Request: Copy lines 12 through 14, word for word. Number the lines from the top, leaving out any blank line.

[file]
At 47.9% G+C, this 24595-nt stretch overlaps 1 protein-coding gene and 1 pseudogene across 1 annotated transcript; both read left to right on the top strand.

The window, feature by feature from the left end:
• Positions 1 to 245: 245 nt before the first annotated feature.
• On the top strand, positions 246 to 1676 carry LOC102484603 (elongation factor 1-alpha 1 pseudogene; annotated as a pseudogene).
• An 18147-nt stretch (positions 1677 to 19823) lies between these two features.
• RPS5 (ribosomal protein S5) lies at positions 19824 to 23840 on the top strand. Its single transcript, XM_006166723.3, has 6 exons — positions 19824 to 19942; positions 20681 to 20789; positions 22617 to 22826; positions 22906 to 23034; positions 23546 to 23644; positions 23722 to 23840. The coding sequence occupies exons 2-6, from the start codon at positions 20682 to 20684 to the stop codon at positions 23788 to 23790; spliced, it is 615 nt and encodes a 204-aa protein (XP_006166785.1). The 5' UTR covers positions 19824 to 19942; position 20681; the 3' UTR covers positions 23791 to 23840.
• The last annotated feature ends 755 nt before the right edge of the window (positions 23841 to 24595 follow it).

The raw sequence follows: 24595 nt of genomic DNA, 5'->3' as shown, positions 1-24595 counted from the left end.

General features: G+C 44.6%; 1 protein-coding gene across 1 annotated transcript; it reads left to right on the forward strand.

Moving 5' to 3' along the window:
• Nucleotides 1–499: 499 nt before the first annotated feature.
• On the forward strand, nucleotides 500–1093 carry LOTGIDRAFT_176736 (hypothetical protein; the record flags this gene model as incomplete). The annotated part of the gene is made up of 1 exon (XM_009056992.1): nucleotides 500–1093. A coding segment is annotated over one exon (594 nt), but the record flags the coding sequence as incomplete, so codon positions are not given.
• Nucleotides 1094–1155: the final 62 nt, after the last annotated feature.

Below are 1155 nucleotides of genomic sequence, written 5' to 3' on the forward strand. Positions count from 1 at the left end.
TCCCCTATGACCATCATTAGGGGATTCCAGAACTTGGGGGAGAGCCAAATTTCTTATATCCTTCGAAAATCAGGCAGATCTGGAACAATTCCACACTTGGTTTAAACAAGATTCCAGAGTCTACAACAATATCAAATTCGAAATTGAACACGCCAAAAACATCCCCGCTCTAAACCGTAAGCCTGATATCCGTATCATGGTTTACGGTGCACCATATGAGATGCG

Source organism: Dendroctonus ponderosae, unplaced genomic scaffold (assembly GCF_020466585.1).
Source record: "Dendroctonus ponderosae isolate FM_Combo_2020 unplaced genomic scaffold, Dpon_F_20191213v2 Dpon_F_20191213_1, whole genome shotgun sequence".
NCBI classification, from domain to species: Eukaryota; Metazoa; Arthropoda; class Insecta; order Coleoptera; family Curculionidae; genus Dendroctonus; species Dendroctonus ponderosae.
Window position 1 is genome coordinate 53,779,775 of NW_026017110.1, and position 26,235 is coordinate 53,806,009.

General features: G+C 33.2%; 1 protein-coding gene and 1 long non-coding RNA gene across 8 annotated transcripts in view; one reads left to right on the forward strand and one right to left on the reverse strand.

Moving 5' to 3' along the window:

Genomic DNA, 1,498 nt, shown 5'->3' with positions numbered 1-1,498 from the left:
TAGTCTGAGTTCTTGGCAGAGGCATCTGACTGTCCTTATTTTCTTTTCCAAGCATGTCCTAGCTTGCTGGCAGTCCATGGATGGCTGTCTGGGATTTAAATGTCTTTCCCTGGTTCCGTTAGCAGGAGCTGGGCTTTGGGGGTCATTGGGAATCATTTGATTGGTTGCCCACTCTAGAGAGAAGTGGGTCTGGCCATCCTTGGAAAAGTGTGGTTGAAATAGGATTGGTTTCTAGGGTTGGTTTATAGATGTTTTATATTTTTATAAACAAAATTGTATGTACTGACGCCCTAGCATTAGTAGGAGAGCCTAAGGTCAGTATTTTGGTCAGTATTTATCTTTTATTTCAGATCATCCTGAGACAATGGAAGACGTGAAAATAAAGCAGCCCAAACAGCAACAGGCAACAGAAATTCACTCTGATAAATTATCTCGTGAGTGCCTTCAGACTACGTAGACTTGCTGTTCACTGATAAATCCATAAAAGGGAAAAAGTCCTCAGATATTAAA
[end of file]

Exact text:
• On the forward strand, nucleotides 500–1093 carry LOTGIDRAFT_176736 (hypothetical protein; the record flags this gene model as incomplete). The annotated part of the gene is made up of 1 exon (XM_009056992.1): nucleotides 500–1093. A coding segment is annotated over one exon (594 nt), but the record flags the coding sequence as incomplete, so codon positions are not given.
• Nucleotides 1094–1155: the final 62 nt, after the last annotated feature.

Below are 1155 nucleotides of genomic sequence, written 5' to 3' on the forward strand. Positions count from 1 at the left end.